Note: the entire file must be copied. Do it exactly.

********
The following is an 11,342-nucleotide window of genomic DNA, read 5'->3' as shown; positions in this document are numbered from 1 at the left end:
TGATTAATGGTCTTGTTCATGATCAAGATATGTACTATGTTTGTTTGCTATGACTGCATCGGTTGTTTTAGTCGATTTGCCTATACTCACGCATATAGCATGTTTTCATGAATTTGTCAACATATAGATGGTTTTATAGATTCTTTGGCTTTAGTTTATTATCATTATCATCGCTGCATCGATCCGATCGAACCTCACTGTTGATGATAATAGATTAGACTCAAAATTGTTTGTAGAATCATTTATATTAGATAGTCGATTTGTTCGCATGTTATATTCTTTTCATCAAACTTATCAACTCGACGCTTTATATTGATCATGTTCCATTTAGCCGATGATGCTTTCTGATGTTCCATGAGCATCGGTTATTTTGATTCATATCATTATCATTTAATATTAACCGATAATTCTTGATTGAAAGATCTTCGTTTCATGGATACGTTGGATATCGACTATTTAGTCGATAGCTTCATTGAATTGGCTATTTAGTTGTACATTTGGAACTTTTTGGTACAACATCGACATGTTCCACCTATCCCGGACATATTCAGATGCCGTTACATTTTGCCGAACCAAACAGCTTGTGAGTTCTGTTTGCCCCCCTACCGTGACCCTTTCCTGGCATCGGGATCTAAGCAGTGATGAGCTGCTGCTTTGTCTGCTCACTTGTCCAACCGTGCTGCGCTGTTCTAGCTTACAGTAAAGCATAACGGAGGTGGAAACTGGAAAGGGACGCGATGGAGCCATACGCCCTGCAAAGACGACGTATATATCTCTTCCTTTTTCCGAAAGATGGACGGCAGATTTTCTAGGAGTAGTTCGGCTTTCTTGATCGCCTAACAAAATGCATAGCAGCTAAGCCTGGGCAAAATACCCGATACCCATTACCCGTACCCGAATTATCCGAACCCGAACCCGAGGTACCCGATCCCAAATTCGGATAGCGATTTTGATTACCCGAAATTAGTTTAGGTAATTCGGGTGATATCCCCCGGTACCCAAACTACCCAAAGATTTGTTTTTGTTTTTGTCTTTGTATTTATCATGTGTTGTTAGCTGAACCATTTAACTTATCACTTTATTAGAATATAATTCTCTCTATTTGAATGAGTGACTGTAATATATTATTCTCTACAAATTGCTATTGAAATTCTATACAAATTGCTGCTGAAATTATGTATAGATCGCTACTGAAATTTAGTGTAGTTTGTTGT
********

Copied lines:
The following is an 11,342-nucleotide window of genomic DNA, read 5'->3' as shown; positions in this document are numbered from 1 at the left end:
TGATTAATGGTCTTGTTCATGATCAAGATATGTACTATGTTTGTTTGCTATGACTGCATCGGTTGTTTTAGTCGATTTGCCTATACTCACGCATATAGCATGTTTTCATGAATTTGTCAACATATAGATGGTTTTATAGATTCTTTGGCTTTAGTTTATTATCATTATCATCGCTGCATCGATCCGATCGAACCTCACTGTTGATGATAATAGATTAGACTCAAAATTGTTTGTAGAATCATTTATATTAGATAGTCGATTTGTTCGCATGTTATATTCTTTTCATCAAACTTATCAACTCGACGCTTTATATTGATCATGTTCCATTTAGCCGATGATGCTTTCTGATGTTCCATGAGCATCGGTTATTTTGATTCATATCATTATCATTTAATATTAACCGATAATTCTTGATTGAAAGATCTTCGTTTCATGGATACGTTGGATATCGACTATTTAGTCGATAGCTTCATTGAATTGGCTATTTAGTTGTACATTTGGAACTTTTTGGTACAACATCGACATGTTCCACCTATCCCGGACATATTCAGATGCCGTTACATTTTGCCGAACCAAACAGCTTGTGAGTTCTGTTTGCCCCCCTACCGTGACCCTTTCCTGGCATCGGGATCTAAGCAGTGATGAGCTGCTGCTTTGTCTGCTCACTTGTCCAACCGTGCTGCGCTGTTCTAGCTTACAGTAAAGCATAACGGAGGTGGAAACTGGAAAGGGACGCGATGGAGCCATACGCCCTGCAAAGACGACGTATATATCTCTTCCTTTTTCCGAAAGATGGACGGCAGATTTTCTAGGAGTAGTTCGGCTTTCTTGATCGCCTAACAAAATGCATAGCAGCTAAGCCTGGGCAAAATACCCGATACCCATTACCCGTACCCGAATTATCCGAACCCGAACCCGAGGTACCCGATCCCAAATTCGGATAGCGATTTTGATTACCCGAAATTAGTTTAGGTAATTCGGGTGATATCCCCCGGTACCCAAACTACCCAAAGATTTGTTTTTGTTTTTGTCTTTGTATTTATCATGTGTTGTTAGCTGAACCATTTAACTTATCACTTTATTAGAATATAATTCTCTCTATTTGAATGAGTGACTGTAATATATTATTCTCTACAAATTGCTATTGAAATTCTATACAAATTGCTGCTGAAATTATGTATAGATCGCTACTGAAATTTAGTGTAGTTTGTTGT